HAMPTON ROADS, Va. (WVEC) -- The economic toll of sea level rise, over time, could be significant in Hampton Roads, according to a new study.
The study, 'Costs of Doing Nothing,' was commissioned by the Virginia Coastal Policy Center at William & Mary Law School. It projects that, if adaptive measures are not taken, the annual flood damages and economic impacts from coastal storms could triple by the year 2060.
“It is our hope that the findings of this important study will help to educate members of the public and elected officials on the economic risks that sea level rise presents to the future sustainability of the Hampton Roads region,” said Elizabeth Andrews, director of the Virginia Coastal Policy Center.
The report was authored by the research institute, RTI International.
George Van Houtven, senior researcher for RTI, said the organization relied on two potential sea level rise scenarios:
- Scenario 1- Water levels rise by 0.5 meters (predicted by the year 2040)
- Scenario 2- Water levels rise by 0.75 meters (predicted by the year 2060)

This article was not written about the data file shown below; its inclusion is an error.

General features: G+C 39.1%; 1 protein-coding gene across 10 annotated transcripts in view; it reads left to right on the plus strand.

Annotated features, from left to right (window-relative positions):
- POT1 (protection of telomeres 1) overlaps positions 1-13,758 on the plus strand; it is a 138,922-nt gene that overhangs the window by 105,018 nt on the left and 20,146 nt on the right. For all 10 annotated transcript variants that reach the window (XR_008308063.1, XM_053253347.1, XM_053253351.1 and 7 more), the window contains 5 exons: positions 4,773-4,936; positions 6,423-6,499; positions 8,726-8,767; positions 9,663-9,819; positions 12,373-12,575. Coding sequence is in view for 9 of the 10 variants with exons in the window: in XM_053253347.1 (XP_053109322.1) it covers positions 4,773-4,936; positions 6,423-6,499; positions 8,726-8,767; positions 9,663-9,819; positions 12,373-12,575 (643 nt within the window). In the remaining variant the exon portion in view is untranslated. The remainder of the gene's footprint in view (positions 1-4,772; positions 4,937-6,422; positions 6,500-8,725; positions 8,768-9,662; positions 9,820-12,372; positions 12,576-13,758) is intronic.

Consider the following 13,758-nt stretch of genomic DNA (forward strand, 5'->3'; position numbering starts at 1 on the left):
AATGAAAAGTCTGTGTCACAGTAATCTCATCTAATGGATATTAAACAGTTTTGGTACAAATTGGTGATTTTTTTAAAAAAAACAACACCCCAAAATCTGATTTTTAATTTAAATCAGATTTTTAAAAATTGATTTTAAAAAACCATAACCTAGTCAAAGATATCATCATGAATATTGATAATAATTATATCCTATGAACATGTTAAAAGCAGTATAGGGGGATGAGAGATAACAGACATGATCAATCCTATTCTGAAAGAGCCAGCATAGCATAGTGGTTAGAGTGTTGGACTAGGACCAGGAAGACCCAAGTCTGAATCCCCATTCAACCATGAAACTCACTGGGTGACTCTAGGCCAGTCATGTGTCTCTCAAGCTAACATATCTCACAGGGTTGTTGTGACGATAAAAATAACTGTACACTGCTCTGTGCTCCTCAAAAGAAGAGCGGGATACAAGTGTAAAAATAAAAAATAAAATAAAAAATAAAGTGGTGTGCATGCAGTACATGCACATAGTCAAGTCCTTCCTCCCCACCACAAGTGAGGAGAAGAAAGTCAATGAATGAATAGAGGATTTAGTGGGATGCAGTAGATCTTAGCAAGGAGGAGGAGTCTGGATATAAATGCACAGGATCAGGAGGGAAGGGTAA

RTI selected these scenarios based on research and predictions from William & Mary's Virginia Institute of Marine Science.
Researchers concluded that if no protective efforts are made sea level rise will substantially increase the expected cost of coastal flood damages to the region’s homes in any given year from $12 million with no sea level rise to about $50 million with a sea level rise of .5 meters (by the year 2040) and over $100 million annually with a sea level rise of .75 meters (by the year 2060).
“We are hopeful that this study will serve as an important step in developing a firm understanding of how a community can benefit from adaptation, " said Houtven.
To view the full study, visit the College of William & Mary's website.